How Important Is The Setup In The Swing?

The issue of balance and weighting at address is a fundamental one, as I’ve said before the only contact we have with the ground is with our feet during a normal swing, so how we stand over the ball is as critical as… the grip.

There was a time when I didn’t actually swing left-dominant with my golf swing – that was something that happened, as I’ve alluded to before, when I was foolish enough to listen to Moe Norman talk about how he swung with his left arm, back when I began my golf swing research in the spring of 2005.

It may not have been then, as I have had that video since the summer of 1998, but the video I have of some of my swings from ’98 (some in the winter before the season started, others during the outdoor season), where I was set up very well, in my opinion.

Considering I walked away from the game in ’99, and there are no swings of mine to be seen between the end of ’98 until summer of ’05, it’s possible I picked up that habit after purchasing Moe’s video near the end of the ’98 season.

As you can see, these are left-dominant setups below, notice the prominence of the left arm, very different from the way I looked years before my swing research, during which time I would become polluted with the “swing with the leading arm” concept:

Now, take a look at my setups below, both for 3-metal, the first around February of ’98 and the other around August of the same year:

Pretty solid there, and I used my 3-metal more than my driver that summer because I had no idea where my driver was going to go and I could hit that Callaway 3+ Warbird (13 degrees loft) up to 325 yards off the tee.

In fact, the 18th hole on the course where I worked that summer (Royal Woodbine GC) was a 575 yard par 5 from the tips, which I once reached with 3-metal/3-metal (over water for the approach) for a 20 foot eagle putt – I definitely loved that club!

The point is, I was considered a longish hitter in my late 20’s, but I was very inconsistent because I was swinging in the Modern Golf Swing style.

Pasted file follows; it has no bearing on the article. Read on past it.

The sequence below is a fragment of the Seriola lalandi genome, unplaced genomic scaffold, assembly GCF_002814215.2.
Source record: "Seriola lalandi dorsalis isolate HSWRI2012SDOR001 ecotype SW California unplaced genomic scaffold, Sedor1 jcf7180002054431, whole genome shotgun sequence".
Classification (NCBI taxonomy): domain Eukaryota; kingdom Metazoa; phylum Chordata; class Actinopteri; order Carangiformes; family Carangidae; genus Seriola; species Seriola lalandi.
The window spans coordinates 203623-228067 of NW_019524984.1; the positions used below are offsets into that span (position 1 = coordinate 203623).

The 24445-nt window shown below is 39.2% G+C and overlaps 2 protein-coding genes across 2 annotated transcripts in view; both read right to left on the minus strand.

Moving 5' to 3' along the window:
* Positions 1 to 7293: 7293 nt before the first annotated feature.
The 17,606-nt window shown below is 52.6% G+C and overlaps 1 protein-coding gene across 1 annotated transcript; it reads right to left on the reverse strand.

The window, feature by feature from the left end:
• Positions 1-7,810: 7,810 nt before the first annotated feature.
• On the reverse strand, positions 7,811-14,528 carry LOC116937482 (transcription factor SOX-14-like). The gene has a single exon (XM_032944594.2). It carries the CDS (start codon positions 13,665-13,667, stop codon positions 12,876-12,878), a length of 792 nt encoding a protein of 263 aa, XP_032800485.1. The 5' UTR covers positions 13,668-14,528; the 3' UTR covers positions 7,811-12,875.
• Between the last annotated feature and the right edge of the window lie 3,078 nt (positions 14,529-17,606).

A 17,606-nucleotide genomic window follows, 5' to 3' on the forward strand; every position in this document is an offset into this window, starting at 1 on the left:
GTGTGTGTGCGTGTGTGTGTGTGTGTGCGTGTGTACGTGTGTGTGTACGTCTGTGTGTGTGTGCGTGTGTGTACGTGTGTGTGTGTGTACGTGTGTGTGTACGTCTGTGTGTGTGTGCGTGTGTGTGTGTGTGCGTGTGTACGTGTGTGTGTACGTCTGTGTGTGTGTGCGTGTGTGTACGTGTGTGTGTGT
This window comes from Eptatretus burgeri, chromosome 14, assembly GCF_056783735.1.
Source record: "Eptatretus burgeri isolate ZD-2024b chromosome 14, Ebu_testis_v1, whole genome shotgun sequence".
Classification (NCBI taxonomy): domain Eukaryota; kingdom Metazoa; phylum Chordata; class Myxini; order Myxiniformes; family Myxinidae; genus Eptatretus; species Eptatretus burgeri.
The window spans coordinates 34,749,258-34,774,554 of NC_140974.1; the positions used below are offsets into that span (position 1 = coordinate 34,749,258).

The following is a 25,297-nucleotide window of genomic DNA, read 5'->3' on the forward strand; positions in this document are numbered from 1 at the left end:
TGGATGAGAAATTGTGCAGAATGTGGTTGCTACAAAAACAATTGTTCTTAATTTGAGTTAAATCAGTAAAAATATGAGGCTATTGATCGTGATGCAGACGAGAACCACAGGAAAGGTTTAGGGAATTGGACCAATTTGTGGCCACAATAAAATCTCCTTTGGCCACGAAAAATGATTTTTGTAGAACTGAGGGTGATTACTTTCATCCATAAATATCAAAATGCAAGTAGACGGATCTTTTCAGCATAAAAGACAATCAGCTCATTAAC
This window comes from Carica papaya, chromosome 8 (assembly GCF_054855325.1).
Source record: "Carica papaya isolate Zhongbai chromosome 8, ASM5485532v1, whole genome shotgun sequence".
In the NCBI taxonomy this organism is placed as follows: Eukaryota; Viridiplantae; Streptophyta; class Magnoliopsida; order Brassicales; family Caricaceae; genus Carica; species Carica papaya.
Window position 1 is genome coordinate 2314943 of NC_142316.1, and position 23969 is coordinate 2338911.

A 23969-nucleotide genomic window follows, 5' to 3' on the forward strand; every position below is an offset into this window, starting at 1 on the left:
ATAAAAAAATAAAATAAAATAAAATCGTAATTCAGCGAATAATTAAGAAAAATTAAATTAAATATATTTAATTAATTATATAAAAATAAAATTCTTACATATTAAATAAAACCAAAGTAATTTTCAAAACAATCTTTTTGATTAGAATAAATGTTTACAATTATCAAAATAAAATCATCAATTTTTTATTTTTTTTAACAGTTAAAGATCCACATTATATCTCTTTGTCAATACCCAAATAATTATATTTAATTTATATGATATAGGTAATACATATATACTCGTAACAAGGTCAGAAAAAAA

As far as face-on, again a pretty good setup:

Notice how, even as a beginning amateur (this would have been less than a year after my first ever lesson), I had never been told but instinctively knew that the head was supposed to be over the trailing foot at impact.

So I would shift from the position my instructor had me at address with a centered head position, to my right on the back swing.

Little wonder I had no idea where my ball might go on any given swing, but I was still able to score in the 70’s on a championship course (it was the former home of a Canadian Tour event).

This is actually more of a Shift-And-Post swing than a rotary pivot, because I could never have made such a long back swing with my leading foot planted flat the way it was.

No wonder I could hit my 3-metal that far…

Bottom line – the setup is the key to a proper golf swing and every issue I’ve had with emulating the model I built from observing the greats has had to do with the setup.

Motion is motion, at the end of the day.

So, I have been hard at it the past week looking at the weight and balance exactly for the MCS Classic Golf Swing model with an eye to ensuring it is optimal and not just very good.

I have even come up with a variation in the setup that may aid some people in setting up optimally for their own swing, but which is really no different from the standard setup.

If that sounds intriguing, wait until I unveil it after I’ve tested and confirmed that they are the same, but different!

More to come!

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